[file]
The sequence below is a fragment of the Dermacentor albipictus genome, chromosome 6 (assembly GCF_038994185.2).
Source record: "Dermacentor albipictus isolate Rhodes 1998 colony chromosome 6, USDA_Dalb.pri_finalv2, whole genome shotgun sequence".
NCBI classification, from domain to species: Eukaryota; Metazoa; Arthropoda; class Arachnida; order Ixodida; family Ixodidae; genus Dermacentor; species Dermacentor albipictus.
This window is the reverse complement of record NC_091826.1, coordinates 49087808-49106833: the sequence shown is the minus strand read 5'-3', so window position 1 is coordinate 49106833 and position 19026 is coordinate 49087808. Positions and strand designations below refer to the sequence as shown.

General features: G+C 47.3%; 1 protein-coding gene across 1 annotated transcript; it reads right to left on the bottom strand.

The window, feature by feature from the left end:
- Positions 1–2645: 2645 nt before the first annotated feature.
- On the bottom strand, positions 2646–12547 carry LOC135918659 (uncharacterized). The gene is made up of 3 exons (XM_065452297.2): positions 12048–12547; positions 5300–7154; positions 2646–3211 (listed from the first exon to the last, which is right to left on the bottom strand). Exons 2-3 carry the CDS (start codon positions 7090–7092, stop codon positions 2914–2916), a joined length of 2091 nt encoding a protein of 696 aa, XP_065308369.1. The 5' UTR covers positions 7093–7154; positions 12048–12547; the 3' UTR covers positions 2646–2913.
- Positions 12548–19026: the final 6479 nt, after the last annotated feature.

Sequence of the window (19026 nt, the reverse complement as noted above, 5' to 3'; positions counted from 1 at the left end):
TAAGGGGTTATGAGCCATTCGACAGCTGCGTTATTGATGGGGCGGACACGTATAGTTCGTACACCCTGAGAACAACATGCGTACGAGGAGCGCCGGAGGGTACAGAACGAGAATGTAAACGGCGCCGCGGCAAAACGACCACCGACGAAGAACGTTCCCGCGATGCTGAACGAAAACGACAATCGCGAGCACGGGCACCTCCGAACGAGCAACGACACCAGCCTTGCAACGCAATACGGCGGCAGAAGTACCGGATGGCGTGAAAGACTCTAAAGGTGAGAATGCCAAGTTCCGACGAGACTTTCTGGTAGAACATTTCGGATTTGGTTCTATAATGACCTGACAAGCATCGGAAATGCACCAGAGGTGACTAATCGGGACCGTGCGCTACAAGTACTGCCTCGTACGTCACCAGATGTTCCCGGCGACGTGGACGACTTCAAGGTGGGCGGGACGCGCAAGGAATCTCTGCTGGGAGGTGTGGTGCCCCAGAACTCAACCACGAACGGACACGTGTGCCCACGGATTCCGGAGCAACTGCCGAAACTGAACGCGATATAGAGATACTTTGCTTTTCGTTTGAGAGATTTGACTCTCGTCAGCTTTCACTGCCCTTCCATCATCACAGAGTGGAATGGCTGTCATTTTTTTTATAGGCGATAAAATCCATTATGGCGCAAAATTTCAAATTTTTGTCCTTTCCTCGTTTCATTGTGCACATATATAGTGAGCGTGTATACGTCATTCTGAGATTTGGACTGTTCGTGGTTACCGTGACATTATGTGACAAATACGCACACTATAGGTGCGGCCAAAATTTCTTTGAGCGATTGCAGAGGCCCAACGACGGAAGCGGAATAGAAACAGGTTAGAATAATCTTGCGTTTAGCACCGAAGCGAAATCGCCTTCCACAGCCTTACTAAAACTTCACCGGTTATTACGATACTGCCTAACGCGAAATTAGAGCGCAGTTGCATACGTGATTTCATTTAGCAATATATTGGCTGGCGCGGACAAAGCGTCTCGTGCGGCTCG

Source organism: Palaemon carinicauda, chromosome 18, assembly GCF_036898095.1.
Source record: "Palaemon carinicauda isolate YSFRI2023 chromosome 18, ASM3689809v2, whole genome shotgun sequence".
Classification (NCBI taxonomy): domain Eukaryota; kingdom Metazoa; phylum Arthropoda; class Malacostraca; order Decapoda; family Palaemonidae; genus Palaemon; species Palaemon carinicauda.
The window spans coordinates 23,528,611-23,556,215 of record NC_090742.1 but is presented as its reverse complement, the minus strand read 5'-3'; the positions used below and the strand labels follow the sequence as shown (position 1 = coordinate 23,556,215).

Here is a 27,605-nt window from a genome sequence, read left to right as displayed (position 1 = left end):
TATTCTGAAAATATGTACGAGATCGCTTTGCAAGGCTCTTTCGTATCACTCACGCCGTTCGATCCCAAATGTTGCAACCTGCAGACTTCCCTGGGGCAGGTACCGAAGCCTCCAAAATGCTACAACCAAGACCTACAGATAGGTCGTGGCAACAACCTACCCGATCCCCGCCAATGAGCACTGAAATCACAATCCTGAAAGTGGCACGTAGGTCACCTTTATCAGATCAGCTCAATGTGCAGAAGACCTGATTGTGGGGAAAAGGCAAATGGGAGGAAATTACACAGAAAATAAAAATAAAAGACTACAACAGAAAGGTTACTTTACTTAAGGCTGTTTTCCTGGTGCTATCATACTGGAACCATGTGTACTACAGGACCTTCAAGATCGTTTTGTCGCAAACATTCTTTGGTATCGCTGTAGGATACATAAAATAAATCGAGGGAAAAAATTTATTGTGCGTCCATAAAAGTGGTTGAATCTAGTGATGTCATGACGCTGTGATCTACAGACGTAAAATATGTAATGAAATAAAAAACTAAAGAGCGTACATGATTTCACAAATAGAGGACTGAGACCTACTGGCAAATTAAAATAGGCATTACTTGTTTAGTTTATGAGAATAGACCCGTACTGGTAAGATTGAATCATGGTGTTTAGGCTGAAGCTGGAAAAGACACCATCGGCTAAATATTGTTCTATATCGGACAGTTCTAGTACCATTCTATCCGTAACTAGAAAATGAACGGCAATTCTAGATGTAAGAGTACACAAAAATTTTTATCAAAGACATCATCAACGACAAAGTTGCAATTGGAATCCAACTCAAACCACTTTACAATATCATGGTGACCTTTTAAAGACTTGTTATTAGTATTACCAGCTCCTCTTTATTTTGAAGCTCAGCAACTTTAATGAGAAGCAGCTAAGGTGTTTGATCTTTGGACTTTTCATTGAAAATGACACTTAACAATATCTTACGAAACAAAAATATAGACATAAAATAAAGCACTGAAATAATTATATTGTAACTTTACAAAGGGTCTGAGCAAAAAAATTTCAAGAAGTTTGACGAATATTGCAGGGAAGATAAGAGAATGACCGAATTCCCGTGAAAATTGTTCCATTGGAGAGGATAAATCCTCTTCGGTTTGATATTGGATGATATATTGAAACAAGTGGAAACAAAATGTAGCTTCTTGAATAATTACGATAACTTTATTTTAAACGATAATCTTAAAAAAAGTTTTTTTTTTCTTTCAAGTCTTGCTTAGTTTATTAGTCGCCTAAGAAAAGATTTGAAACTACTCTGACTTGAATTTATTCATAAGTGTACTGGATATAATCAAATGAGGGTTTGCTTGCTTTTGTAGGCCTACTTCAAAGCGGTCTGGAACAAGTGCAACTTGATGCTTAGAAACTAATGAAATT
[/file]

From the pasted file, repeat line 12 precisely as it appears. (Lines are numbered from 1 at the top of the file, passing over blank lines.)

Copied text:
Source organism: Palaemon carinicauda, chromosome 18, assembly GCF_036898095.1.